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Specialty Scuba Diving Courses

Specialty Scuba Diving Courses

Specialty Scuba Diving Courses

We’ve now had an introduction to the Advanced Open Water Course, as well as a review of the Deep Dive and the Navigation Dive.  Outside of those two dives, however, the obvious question is what happens on the other three dives?

The remaining dives briefly introduce students to some of the Specialties that are available through PADI and the world of diving generally.  There are a host of options and although the student only gets a taste of the specialty, they are able to credit that dive to that corresponding specialty if they subsequently take the specialty course

What is a specialty?  A specialty course is one that familiarizes a diver with certain skill sets, knowledge, planning and organization, procedures, techniques and potential hazards that can arise with specific interest areas in diving.  A “specific interest” area includes a very wide array of topics, in fact, there are at least twenty-seven advertised PADI specialty courses and the number continues to grow.

Some of the more obvious specialties out there include the Enriched Air Diver (also known as Nitrox), Wreck Diver, Drysuit Diver and underwater digital photography, but there are many more that deal with more distinct skills.  The Toronto Scuba Centre is proud to have added to that list, as one of our principal instructors, Peter Mikhail, has created a specific specialty course that deals with breathing techniques and calming exercises to reduce divers anxiety and promote better air consumption.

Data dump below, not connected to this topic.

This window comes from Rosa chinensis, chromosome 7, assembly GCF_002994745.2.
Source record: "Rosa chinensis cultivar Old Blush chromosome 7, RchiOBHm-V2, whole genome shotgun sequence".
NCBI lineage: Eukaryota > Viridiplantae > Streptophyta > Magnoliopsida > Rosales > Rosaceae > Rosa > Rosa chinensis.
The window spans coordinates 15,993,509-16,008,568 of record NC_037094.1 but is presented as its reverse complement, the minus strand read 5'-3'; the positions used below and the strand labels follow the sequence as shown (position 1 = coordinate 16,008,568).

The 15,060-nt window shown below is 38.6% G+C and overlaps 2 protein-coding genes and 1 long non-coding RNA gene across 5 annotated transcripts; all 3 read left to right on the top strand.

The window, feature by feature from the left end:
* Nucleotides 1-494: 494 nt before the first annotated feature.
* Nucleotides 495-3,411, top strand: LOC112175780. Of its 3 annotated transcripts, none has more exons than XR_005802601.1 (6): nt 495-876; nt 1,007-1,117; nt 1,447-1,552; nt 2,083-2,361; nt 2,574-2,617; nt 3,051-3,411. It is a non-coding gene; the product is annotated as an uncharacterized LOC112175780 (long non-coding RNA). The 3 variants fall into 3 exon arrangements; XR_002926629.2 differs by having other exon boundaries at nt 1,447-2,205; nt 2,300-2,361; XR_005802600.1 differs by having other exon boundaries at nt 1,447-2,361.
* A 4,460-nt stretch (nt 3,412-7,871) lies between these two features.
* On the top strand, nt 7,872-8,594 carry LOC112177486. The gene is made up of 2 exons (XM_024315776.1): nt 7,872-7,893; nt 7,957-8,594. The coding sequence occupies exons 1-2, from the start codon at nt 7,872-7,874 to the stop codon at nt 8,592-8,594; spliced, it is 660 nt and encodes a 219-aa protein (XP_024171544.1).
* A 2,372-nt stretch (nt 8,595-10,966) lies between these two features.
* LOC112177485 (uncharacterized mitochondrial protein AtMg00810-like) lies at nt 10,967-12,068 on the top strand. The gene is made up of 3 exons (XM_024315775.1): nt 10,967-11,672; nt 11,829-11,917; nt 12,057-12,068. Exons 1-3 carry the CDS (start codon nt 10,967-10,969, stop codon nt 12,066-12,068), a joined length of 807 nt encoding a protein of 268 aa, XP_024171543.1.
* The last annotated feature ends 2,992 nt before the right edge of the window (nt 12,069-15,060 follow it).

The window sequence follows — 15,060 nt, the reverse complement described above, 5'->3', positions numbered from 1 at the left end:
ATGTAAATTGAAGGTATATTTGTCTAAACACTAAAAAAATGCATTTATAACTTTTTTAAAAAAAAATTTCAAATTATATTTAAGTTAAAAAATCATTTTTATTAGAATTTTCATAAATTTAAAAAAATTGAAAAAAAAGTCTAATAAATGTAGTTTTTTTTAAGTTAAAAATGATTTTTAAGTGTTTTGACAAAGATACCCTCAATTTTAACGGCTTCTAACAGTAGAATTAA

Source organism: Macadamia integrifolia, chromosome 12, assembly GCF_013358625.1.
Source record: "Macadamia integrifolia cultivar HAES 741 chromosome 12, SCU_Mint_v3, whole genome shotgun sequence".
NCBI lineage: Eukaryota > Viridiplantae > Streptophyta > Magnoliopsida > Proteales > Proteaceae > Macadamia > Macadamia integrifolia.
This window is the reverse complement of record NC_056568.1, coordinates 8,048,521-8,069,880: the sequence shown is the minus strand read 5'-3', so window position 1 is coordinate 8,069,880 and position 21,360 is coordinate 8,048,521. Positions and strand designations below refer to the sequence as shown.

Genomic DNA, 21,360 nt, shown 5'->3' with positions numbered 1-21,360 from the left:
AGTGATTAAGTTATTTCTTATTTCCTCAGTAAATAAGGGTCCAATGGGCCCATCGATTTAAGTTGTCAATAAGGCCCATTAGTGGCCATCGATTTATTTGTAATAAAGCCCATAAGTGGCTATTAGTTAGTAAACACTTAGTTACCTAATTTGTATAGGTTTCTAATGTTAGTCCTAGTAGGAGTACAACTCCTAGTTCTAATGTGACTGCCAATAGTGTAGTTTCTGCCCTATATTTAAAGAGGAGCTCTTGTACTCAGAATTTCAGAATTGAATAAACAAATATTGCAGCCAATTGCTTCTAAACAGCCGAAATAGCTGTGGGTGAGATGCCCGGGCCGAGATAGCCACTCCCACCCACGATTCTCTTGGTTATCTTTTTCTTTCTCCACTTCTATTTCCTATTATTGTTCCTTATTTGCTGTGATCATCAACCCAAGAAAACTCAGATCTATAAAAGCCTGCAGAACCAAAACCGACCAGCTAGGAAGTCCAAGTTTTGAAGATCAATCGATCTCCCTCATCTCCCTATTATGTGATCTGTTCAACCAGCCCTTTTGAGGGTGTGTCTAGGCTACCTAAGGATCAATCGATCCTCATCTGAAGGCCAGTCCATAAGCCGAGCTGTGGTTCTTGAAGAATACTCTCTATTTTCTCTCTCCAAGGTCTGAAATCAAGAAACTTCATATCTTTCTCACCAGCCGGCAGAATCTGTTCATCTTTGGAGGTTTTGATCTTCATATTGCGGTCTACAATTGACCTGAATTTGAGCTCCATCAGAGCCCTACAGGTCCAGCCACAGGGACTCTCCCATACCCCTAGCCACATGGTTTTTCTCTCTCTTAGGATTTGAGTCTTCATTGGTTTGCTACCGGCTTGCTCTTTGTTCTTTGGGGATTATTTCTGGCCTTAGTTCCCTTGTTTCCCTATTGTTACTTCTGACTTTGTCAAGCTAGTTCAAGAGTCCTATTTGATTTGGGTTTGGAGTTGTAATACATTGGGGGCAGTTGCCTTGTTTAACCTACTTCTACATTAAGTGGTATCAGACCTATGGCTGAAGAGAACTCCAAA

Optimally, every student would be able to choose precisely what three specialty dives they wanted to take.  Such breadth of variety, however, is often difficult for one training institution to provide.  There can be some obvious impediments for a dive outfit; for instance, it would be hard to offer a drysuit dive in the tropics.  There can also be logistical impediments.  For example, if there is only one student requesting to do a DPV (“driver propelled vehicle”) dive, whereas the other students on the course wish to do a drift dive, it is understandable that the majority may win out.

Circumstances usually dictate the choices.  At the Toronto Scuba Centre, one of the places we take our students is up to Brockville, Ontario, on the St. Lawrence River.  It is an ideal location, given that as a natural transportation route for hundreds of years, it has been the site of numerous wrecks.  There is also a significant current at various places, due to it being a fast-flowing river.  Accordingly, two of the three dives that we take students on are typically a wreck dive and a drift dive.

Ultimately, what these three remaining dives accomplish is to instill a greater sense of confidence in the student divers, by exposing them to different experiences underwater.  The added benefit to the student is that they may find a new avenue of interest on their continuing journey into the world of scuba diving, one that they can further explore on the corresponding Specialty course.

Next we will explore why the Advanced Open Water course significantly increases the confidence and overall diving abilities of the students taking the course.